Total eclipses on the Moon

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Painting by Lucien Rudaux, showing what a lunar eclipse might look like when viewed from the surface of the moon.[1]
A simulation of the start and end of the August 28, 2007 lunar eclipse, seen from the center of the moon.[2]

Total solar eclipses on the Moon are caused when the Earth passes in front of the Sun, blocking much its light. Viewers on Earth will see a total lunar eclipse.

The last total solar eclipse on the Moon was in July 2018.

Length[edit]

Unlike the Earth which sees its eclipse for up to 2 1/2 hours the longest in one area as the Moon's shadow touches for over 5 1/2 hours the longest. Some of the eclipses on the Moon lasts for about 5 hours in one area the longest as the Earth's shadow touches for over 6 hours the longest.

Some eclipses are longer when the Earth is slightly closer (on Earth, the Moon is seen with its apparent diameter is larger than the sun's), some eclipses are shorter when the Earth is slightly further (on Earth, the Moon is seen with its apparent diameter is smaller than the sun's).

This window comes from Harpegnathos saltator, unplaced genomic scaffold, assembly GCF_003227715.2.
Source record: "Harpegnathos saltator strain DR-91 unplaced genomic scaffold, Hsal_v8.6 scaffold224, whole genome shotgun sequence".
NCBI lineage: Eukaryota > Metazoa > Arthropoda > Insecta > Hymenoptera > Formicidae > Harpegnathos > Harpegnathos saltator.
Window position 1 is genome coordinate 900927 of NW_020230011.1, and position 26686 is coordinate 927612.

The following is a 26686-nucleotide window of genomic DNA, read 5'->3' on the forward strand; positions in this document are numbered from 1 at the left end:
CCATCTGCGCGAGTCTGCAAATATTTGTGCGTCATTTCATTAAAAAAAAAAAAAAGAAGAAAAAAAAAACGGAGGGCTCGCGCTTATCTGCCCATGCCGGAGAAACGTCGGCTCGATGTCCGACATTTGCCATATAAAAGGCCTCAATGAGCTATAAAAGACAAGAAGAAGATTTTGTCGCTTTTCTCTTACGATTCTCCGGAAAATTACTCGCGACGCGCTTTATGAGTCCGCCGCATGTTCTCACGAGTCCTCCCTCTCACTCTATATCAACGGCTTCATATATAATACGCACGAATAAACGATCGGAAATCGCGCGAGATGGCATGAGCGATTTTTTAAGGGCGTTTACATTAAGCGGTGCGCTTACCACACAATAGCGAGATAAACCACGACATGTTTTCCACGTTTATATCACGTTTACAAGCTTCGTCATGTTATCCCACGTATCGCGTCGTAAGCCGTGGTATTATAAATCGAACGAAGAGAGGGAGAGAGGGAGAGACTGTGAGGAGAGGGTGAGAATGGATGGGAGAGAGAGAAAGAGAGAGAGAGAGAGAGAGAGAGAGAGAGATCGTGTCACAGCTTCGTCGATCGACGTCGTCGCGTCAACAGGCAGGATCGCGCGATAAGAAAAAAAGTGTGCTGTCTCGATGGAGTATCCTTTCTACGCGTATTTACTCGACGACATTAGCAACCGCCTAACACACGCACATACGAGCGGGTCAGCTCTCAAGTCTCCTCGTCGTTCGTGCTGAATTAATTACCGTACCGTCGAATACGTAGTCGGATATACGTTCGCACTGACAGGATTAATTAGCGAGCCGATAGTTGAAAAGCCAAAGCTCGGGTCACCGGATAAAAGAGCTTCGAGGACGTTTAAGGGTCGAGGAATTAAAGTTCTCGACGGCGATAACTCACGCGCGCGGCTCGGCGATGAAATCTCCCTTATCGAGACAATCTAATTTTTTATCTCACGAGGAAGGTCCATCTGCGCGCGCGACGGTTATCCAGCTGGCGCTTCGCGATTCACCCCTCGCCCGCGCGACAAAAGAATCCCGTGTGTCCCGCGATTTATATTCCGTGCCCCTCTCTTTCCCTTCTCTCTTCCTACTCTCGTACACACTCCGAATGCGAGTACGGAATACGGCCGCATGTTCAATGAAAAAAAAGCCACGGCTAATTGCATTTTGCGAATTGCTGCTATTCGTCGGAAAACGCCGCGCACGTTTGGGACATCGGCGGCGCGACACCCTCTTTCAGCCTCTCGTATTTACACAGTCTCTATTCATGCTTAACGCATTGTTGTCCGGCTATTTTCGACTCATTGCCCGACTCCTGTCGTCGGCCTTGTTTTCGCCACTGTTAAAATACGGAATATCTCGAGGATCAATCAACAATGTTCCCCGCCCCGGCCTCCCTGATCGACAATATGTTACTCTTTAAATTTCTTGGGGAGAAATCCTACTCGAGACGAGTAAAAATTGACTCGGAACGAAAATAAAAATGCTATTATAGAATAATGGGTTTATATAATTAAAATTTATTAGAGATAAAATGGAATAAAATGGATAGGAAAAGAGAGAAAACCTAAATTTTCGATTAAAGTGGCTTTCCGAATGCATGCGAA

Center of the Earth's shadow[edit]

Unlike the Earth which receives the smallest portion being inside the center of the moon's shadow during total solar eclipses. During its total eclipses on the Moon, the center of the Earth's shadow covers the whole Nearside part of the Moon and lasts much longer than on Earth with up to around 2.8 hours.[3] Some total-partial eclipses have a most, half or a part of the Moon being in the center of the Earth's shadow.

Unlike the Earth which it umbral shadow shows black, as the Moon has no atmosphere, the surface appears red because the only sunlight available is refracted through the Earth's atmosphere on the edges of the earth as it is shown in the sky in a painting by Lucien Rudaux.[1]

See also[edit]

References[edit]

  1. ^ a b The moon's surface appears red because the only sunlight available is refracted through the Earth's atmosphere on the edges of the earth, as shown in the sky in this painting.
  2. ^ The Earth will be in new phase, completely dark, except for moonshine and sunlight refracted through the earth's atmosphere, visible as a ring of light.
  3. ^ Lunar eclipses